[Nature is fascinating in some of its weirdness. Jan]
By Gege Li
THIS caterpillar sports a unique headpiece: each ball is one of its old moulted heads, precariously stacked on top of each other.
As the caterpillar of the moth Uraba lugens grows, it sheds its exoskeleton – but rather than getting rid of the previous head section, it stays attached to its body to create a bizarre “hat”.
This has earned it the nickname the mad hatterpillar, after the Mad Hatter in Alice’s Adventures in Wonderland by Lewis Carroll. Found in Australia and New Zealand, U. lugens is also known as the gum-leaf skeletoniser, thanks to the caterpillars’ tendency to demolish eucalyptus leaves down to the veins.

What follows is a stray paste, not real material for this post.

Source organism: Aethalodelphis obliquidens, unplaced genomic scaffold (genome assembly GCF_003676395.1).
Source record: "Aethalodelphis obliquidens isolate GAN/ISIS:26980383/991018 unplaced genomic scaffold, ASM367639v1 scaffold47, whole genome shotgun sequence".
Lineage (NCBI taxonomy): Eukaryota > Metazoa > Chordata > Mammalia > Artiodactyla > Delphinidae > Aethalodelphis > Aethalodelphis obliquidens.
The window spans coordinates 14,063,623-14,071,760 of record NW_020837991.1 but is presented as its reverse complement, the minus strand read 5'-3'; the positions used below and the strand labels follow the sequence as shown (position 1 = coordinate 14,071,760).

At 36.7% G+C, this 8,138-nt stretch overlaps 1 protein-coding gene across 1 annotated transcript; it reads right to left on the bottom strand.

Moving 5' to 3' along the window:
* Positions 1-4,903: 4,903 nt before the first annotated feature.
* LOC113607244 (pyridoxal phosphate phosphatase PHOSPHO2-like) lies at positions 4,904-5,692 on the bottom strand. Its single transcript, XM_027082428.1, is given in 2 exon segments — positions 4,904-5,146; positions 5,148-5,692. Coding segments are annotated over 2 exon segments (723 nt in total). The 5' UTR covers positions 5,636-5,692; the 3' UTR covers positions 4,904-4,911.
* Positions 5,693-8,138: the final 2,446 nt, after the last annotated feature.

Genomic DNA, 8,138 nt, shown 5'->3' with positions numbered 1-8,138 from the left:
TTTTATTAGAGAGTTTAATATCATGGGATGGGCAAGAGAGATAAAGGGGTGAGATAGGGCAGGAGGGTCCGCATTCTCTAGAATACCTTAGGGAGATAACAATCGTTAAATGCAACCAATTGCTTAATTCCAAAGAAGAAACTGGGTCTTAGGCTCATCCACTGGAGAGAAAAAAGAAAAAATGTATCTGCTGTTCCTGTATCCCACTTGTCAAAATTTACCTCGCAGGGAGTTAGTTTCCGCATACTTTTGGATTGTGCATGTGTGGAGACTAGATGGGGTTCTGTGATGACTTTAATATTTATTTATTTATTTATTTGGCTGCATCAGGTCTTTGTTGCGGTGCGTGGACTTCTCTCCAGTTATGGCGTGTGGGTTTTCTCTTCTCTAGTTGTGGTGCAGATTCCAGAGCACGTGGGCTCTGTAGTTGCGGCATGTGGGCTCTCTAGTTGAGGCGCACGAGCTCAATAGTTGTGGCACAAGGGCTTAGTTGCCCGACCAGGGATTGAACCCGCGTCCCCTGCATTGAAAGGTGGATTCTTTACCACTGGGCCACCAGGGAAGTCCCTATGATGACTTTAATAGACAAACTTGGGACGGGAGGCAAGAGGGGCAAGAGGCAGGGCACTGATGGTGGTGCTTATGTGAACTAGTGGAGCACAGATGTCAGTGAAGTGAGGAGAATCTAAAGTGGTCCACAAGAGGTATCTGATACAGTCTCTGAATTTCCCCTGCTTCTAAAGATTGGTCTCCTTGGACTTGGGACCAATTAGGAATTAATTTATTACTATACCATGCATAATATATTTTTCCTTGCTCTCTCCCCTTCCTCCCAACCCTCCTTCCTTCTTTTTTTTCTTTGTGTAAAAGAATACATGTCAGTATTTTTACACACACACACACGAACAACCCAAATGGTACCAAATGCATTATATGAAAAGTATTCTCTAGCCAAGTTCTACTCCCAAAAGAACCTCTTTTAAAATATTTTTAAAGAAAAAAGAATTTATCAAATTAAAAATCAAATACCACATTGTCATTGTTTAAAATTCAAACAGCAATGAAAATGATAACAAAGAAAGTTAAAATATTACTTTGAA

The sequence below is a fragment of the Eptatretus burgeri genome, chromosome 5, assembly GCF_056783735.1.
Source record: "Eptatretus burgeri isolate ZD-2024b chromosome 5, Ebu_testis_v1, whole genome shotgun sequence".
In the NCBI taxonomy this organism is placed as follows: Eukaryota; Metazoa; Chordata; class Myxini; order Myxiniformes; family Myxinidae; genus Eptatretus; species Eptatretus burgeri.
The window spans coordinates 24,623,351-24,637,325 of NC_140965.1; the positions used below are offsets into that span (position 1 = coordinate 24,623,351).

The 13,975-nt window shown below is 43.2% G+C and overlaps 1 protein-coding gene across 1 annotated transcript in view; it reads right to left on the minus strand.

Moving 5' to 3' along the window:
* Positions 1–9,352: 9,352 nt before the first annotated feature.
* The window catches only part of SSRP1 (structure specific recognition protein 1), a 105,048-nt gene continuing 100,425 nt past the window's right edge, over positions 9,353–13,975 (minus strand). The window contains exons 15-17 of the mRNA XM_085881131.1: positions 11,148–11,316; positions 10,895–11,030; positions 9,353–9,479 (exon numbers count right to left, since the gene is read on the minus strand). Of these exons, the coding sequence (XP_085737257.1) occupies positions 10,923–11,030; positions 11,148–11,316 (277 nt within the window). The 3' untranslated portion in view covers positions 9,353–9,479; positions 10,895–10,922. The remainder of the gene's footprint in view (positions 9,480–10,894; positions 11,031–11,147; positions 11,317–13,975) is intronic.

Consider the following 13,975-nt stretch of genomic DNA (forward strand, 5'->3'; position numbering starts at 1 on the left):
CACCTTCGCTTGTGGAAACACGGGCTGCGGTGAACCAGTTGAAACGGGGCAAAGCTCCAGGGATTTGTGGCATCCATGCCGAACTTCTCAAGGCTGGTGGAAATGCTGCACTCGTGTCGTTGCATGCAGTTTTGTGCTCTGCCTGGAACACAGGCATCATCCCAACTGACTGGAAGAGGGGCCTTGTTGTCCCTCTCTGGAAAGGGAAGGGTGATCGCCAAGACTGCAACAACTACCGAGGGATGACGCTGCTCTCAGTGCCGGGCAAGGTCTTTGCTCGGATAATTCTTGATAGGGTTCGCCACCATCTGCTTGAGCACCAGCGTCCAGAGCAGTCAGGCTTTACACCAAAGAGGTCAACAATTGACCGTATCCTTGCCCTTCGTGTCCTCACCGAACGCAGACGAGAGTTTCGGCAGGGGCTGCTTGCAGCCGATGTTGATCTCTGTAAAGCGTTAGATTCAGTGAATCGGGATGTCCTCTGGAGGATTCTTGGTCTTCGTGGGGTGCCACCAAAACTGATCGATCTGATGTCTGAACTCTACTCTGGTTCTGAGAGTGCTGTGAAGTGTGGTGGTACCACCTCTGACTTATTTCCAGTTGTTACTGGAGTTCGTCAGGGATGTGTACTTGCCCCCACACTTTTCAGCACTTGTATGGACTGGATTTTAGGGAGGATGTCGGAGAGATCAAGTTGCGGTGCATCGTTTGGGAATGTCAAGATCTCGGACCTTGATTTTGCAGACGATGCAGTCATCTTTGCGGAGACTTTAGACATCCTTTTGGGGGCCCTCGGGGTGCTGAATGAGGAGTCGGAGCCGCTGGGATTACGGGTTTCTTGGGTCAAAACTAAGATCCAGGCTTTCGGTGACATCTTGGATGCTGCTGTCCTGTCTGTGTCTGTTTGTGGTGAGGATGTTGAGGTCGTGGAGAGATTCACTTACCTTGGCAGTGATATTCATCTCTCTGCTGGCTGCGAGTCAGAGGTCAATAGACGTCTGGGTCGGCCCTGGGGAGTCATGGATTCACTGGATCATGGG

U. lugens moults up to 13 times while in its caterpillar phase, with the tower of heads starting to be built from the fourth moult. As the caterpillar grows, each empty head is bigger than the last.
The headpiece isn’t just for show, however. “The function is to protect them from predators – they use it to bat predators away,” says photographer Alan Henderson of Minibeast Wildlife, an invertebrate resource centre based in Queensland, Australia. The “hat” probably boosts the c